A Public Sphere for Poetry, Politics, and Nature. Over 400,000 monthly users. Over 6,000 archived posts.
Dad drove through the rows of small crosses. They looked pretty to me. On the cliffs, you could still see gun nests dug into the chalk. My father turned chalky himself, which scared me half-witless. I was not quite ten years old the day we traveled To one site of the D-Day invasion nine years before. I asked what the trouble was. His words sounded cryptic: “We lost a lot of men here.” I felt something like shock: How could things from such ancient history survive Through my whole lifetime? I watch a portly man hide These many years later behind a rhododendron By a lush spring field. The man and a dozen others, Sprightly in quaint knee britches and tricorn hats, Re-enact a battle scene from our revolution. With a ramrod, the guy tamps imaginary powder. Here in Vermont, not far outside of Bennington, I suddenly recollect a certain movie, Touted by some reviewer or other as “searingly Real.” Searing, was it? It’s that description That summons to mind Red Logan, my longtime dentist. It’s his answer that sears. Shortly before he died Of cancer, Red set up a clinic for our local poor, The ones with the truly bad teeth. The film in question, Over twenty years old, was Saving Private Ryan. That clinic showed my dentist’s big heart. We were friends, So I asked him how real the movie’s action had been. Red had manned a tank in Patton’s force. “Well,” he replied, “It was about as convincing As anything I’ve seen on what combat looked like.” Today’s re-enactors in a public park in Vermont Always refer to themselves, I know, as “living Historians.” My soldier suddenly waddles across The clean green field, but soon feigns a mortal wound. The pageant is young, so he’ll have to lie around A long, long time. But it’s such a lovely spring day– The same as the one that time we were at St. Lo. My father spoke little of the war but for funny stories, Like when one of his grunts attempted to steal a piglet From a convent’s barn. But that’s not on my mind now, Even though pork-scent pervades this outdoor play– Barbecued meat on the gas-fired grilles of observers Here for the fun. Years back I was stunned that my father Threw up on those cliffs. Tonight I’ll be safe at home. These living historians are playing at chaos, their skirmish All scripted. I’m a lifelong civilian, but think I’ve learned That chaos can never really be replicated Except by itself. Clearly it hurt Red to finish. “There are things...,” he murmured. “You know, it’s hard to explain....” “Nothing else captures, for instance...” – he concentrated. “No movie can give you the smell of a human in flames.”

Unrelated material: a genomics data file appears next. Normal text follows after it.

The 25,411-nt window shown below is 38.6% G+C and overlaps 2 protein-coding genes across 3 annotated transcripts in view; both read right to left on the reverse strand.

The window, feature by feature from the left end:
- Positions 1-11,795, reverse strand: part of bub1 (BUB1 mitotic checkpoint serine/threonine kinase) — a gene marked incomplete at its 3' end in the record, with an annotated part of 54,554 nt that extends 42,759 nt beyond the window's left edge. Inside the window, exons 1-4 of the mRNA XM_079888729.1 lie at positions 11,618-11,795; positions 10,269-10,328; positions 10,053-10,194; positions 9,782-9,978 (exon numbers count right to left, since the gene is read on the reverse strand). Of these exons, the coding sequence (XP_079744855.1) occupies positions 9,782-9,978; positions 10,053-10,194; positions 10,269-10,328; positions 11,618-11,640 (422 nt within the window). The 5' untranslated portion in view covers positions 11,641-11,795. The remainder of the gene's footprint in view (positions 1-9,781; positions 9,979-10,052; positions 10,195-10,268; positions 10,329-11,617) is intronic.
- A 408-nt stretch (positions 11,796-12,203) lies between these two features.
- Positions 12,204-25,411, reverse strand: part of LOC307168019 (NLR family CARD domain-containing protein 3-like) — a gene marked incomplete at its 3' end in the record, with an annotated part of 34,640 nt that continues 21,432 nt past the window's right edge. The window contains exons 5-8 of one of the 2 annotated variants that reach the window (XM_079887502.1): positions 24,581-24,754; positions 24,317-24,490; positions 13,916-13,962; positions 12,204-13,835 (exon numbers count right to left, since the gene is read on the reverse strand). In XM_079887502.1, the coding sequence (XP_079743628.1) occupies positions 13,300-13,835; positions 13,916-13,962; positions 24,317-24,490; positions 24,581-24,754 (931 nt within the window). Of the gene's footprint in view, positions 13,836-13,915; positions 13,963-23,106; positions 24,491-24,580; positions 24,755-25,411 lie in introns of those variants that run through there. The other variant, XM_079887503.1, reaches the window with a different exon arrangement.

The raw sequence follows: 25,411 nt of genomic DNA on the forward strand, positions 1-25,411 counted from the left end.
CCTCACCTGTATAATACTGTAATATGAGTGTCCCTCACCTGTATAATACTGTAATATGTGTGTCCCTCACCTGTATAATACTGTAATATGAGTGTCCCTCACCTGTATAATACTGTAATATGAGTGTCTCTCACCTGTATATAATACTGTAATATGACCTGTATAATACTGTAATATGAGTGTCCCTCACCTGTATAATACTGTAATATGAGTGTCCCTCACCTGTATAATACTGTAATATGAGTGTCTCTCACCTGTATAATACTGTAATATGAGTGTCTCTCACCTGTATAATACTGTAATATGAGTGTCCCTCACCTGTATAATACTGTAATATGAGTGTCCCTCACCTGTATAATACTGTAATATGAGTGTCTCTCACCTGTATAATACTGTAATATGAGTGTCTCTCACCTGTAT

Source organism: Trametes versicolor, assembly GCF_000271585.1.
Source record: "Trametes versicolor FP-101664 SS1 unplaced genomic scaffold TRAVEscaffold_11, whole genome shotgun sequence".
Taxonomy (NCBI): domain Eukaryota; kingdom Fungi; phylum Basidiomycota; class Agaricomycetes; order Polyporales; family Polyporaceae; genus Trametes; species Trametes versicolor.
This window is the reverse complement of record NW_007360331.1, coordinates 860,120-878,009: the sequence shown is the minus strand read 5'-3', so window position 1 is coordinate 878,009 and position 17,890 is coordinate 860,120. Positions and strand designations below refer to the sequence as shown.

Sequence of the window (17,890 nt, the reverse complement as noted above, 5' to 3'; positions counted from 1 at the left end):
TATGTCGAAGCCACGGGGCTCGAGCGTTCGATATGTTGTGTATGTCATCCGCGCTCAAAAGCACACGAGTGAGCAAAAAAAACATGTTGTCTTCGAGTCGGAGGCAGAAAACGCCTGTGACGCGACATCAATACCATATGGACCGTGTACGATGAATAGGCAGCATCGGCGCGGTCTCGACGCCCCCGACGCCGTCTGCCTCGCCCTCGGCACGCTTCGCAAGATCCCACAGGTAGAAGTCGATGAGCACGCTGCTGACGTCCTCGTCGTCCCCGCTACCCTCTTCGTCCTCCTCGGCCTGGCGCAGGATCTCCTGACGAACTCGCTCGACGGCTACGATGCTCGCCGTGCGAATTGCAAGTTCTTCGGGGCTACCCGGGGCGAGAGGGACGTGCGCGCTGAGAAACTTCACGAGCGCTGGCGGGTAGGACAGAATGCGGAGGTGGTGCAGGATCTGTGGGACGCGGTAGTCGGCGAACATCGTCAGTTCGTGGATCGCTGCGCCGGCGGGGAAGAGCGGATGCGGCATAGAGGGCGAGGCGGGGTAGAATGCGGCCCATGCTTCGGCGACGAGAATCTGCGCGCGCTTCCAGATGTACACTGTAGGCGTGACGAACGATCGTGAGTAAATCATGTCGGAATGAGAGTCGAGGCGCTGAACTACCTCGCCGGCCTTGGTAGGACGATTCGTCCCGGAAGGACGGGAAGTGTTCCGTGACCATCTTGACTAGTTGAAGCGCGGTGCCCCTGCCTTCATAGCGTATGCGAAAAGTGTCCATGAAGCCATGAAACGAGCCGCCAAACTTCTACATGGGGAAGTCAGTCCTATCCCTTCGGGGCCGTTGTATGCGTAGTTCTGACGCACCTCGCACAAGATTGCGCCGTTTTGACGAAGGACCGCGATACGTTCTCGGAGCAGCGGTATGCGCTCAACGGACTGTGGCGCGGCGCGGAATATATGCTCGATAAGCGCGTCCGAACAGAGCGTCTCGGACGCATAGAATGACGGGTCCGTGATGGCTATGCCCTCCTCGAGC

Copyright 2022 Sydney Lea